B flat major
Londoner Sinfonien, 4. Folge
Herausgeber: Hubert Unverricht; Reihe I, Band 18; G. Henle Verlag München
Hob.I:102 Symphony in B-Flat Major
Haydn wrote his last three symphonies (Nos. 102-104) during the second half of his second stay in London for the Opera Concerts, which Johann Peter Salomon initiated in 1795 with several leading London musicians after his own concert series, the Salomon Concerts, were discontinued. The concert master of the orchestra was the famous violinist Giovanni Battista Viotti, for whom the extensive violin solo in Symphony No. 103 was intended. The Symphony in B-Flat Major (No. 102), the first of this group of three, was published on 2 February 1795 in the scope of a series of events whose concerts took place at the Haymarket Theatre. The first movement is grand and, like most of the London Symphonies, begins with a slow introduction. The original secondary theme dominates the movement; worth particular mention are the elaborate contrapuntal developments in the middle section, the development. After transposition to F-sharp major the slow movement (F major) is encountered in the Piano Trio in F-Sharp Minor (Hob. XV: 26), likewise written in 1795. This is presumably a tribute by Haydn to his admirer Mrs. Schroeter, who found the movement to the symphony extraordinary and to whom the piano trio is dedicated. There is a palpable contradiction between the merry minuet and its melancholy trio. The presto finale, again a sonata rondo, is another merry kehraus marked by humorous effects. The composer works here with short motifs which he kaleidoscopically whirls around in brilliant combinations of sound. No. 102 should actually carry the name The Miracle, for the incident which brought Symphony No. 96 of 1791 the name actually occurred in 1795, as later research has demonstrated.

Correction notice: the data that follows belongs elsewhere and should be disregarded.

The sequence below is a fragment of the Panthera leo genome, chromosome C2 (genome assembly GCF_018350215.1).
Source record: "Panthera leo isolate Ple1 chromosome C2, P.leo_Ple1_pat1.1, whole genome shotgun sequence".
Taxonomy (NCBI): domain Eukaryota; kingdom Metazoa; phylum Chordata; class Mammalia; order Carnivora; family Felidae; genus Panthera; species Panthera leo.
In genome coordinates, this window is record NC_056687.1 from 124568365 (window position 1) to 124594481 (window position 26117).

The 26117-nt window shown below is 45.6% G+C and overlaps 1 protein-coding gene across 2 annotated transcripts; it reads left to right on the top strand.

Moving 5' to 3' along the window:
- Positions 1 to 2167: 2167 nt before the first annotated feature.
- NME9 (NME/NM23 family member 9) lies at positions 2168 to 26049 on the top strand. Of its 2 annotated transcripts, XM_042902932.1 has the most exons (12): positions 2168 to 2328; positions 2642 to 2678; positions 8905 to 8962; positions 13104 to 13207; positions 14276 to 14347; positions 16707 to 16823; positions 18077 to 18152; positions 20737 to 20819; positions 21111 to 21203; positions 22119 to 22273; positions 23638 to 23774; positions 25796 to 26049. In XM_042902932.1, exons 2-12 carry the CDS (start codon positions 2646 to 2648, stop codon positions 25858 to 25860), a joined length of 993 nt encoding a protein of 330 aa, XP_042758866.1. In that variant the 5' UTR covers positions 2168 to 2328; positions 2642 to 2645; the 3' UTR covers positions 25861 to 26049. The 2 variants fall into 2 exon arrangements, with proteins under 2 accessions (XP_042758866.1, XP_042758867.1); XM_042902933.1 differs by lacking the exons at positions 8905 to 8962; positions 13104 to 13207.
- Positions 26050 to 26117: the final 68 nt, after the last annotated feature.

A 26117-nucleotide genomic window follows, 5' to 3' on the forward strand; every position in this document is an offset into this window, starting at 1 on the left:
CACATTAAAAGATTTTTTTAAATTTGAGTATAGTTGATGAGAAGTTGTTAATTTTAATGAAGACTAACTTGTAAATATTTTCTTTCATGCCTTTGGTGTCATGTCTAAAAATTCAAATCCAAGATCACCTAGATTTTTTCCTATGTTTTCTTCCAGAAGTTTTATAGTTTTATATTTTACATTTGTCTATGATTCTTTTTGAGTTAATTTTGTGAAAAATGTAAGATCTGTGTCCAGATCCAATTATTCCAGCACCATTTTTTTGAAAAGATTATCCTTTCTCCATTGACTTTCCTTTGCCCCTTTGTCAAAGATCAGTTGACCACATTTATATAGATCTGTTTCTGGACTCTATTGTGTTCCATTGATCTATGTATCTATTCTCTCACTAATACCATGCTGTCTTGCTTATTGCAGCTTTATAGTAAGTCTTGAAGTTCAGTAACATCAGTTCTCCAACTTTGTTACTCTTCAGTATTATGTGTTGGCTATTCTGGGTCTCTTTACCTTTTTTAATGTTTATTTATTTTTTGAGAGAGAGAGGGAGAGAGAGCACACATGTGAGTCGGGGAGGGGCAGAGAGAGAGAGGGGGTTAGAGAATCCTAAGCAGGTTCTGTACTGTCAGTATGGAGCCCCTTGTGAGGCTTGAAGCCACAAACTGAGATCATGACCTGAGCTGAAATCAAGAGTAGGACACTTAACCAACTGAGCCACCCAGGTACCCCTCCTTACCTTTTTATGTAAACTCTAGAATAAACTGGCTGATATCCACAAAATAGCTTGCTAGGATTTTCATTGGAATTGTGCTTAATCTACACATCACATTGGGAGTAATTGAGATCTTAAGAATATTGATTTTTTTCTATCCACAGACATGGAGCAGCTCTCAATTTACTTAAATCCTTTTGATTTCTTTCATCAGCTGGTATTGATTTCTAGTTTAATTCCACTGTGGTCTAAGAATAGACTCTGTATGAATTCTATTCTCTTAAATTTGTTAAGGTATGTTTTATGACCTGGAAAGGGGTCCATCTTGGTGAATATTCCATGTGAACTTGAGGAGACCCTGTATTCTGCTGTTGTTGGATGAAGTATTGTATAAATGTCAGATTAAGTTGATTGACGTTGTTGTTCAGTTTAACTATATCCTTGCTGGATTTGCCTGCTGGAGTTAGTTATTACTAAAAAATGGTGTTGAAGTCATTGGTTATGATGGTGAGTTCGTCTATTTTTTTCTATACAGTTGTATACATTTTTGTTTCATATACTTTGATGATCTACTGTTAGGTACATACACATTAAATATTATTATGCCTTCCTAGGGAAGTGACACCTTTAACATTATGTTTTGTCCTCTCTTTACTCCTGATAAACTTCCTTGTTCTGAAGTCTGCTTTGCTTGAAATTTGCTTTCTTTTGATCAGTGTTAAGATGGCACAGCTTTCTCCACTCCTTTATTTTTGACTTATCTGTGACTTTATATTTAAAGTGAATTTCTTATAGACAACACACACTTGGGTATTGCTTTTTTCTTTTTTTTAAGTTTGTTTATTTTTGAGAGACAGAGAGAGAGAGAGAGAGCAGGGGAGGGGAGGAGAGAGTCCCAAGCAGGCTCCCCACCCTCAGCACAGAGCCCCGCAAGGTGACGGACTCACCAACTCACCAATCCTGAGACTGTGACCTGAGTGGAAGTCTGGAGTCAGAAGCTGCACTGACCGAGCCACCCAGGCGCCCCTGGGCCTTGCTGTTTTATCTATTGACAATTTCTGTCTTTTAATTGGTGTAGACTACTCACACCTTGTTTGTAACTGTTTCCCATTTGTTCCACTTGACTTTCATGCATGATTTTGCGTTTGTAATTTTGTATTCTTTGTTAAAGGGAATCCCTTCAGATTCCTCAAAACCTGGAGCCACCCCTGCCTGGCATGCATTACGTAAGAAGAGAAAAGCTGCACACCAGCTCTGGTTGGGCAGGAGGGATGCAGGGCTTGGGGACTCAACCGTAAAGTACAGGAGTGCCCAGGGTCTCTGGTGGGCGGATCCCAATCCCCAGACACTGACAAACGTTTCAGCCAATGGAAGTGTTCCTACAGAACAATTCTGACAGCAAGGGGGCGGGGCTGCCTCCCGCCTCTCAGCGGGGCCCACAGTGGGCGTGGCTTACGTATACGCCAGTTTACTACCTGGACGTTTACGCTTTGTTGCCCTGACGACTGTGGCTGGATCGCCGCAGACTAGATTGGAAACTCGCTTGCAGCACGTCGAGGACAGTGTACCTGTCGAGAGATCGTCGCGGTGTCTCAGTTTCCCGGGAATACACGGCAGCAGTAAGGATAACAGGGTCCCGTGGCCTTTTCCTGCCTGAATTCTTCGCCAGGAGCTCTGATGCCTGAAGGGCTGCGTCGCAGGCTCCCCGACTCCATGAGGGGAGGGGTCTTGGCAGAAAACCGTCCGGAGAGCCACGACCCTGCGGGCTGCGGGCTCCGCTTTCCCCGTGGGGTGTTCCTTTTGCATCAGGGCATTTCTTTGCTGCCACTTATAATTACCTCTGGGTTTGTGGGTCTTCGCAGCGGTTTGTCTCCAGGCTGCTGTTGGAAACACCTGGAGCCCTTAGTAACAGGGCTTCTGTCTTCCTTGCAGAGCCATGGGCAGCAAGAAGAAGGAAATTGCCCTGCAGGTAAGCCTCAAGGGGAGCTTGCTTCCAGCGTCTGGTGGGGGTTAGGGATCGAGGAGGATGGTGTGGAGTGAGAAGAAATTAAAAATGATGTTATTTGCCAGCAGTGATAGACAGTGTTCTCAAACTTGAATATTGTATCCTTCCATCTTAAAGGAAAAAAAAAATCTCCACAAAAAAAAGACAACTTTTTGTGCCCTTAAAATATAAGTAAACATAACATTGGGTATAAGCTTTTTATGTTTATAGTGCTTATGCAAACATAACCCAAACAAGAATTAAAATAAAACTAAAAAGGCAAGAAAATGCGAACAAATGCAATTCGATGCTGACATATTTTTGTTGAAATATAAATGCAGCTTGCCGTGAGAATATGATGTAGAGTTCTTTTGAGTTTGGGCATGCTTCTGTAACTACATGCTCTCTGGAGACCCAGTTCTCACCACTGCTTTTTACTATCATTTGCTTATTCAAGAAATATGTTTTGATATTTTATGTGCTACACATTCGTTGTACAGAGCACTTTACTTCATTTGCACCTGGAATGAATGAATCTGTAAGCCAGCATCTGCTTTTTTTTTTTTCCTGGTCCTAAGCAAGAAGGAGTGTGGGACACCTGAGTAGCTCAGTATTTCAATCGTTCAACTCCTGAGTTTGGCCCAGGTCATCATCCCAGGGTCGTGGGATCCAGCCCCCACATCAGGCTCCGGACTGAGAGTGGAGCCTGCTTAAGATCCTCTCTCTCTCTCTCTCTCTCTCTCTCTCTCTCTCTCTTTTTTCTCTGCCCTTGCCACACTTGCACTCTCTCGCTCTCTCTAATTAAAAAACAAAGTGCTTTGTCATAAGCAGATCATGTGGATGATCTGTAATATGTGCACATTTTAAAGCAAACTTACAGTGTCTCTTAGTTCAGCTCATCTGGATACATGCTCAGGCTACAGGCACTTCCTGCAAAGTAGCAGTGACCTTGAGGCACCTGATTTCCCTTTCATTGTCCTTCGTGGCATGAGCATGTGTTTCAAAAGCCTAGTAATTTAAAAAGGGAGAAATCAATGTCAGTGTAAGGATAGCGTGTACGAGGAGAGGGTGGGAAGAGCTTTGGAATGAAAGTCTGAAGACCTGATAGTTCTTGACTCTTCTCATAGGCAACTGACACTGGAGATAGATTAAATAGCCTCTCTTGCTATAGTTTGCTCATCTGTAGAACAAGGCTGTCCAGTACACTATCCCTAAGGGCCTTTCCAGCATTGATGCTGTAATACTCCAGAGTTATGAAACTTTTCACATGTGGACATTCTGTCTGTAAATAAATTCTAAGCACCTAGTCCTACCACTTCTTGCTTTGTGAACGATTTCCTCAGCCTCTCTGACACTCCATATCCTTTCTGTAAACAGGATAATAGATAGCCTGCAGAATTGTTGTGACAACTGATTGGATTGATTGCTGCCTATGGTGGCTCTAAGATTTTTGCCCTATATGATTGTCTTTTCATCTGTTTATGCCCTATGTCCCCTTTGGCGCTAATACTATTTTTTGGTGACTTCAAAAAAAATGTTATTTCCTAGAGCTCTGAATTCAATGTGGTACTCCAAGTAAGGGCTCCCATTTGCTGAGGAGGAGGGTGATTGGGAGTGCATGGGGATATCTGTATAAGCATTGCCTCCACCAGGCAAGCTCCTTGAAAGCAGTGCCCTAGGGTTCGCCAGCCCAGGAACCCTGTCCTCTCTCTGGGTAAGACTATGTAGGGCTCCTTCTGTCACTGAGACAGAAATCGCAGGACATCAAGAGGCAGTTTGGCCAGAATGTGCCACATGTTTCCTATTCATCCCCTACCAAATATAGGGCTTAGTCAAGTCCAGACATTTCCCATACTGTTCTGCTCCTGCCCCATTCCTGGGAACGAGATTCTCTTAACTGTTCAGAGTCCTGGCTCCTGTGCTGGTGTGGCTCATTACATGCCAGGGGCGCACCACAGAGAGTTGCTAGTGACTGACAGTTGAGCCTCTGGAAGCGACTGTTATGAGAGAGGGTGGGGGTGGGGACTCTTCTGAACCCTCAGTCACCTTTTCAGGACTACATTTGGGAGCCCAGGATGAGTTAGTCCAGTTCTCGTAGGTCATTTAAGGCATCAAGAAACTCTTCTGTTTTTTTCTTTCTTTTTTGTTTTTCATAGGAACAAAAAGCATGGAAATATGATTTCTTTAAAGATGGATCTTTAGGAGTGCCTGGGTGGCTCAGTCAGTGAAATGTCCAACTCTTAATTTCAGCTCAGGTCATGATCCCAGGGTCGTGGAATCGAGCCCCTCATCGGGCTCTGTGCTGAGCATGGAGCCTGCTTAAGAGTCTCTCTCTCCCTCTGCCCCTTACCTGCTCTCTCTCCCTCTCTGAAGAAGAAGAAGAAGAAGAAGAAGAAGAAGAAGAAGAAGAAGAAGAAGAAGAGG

Analysis of the movements
Due to the unclear time of origin of most of Haydn’s symphonies - and unlike his 13 Italian operas, where we really know the exact dates of premieres and performances - detailed and correct name lists of the orchestral musicians cannot be given. As a rough outline, his symphony works can be divided into three temporal blocks. In the first block, in the service of Count Morzin (1757-1761), in the second block, the one at the court of the Esterházys (1761-1790 but with the last symphony for the Esterház audience in 1781) and the third block, the one after Esterház (1782-1795), i.e. in Paris and London. Just for this middle block at the court of the Esterházys 1761-1781 (the last composed symphony for the Esterház audience) respectively 1790, at the end of his service at the court of Esterház we can choose Haydn’s most important musicians and “long-serving companions” and thereby extract an "all-time - all-stars orchestra".
33 CDs, aufgenommen 1970 bis 1974, herausgegeben 1996 Decca (Universal)
Austro-Hungarian Haydn Orchestra
33 CDs, aufgenommen 1987 bis 2001, herausgegeben 1996
Hob.I:22 "Der Philosoph"
Hob.I:48 "Maria Theresia"
Hob.I:64 "Tempora mutantur"
Hob.I:63 "La Roxelane"
Hob.I:85 "La Reine"
Hob.I:83 "La Poule"